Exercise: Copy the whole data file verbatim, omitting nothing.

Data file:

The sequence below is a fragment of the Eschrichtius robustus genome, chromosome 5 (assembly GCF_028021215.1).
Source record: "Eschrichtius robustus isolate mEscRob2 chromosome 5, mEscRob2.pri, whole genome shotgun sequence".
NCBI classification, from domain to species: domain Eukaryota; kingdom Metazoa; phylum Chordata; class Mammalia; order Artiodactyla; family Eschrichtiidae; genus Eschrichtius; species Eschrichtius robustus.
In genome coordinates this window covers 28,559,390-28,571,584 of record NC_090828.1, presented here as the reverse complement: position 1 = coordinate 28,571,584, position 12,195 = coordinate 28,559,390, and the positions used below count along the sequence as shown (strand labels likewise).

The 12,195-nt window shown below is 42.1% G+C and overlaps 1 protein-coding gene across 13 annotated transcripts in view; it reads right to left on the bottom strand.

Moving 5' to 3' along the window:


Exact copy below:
The sequence below is a fragment of the Eschrichtius robustus genome, chromosome 5 (assembly GCF_028021215.1).
Source record: "Eschrichtius robustus isolate mEscRob2 chromosome 5, mEscRob2.pri, whole genome shotgun sequence".
NCBI classification, from domain to species: domain Eukaryota; kingdom Metazoa; phylum Chordata; class Mammalia; order Artiodactyla; family Eschrichtiidae; genus Eschrichtius; species Eschrichtius robustus.
In genome coordinates this window covers 28,559,390-28,571,584 of record NC_090828.1, presented here as the reverse complement: position 1 = coordinate 28,571,584, position 12,195 = coordinate 28,559,390, and the positions used below count along the sequence as shown (strand labels likewise).

The 12,195-nt window shown below is 42.1% G+C and overlaps 1 protein-coding gene across 13 annotated transcripts in view; it reads right to left on the bottom strand.

Moving 5' to 3' along the window: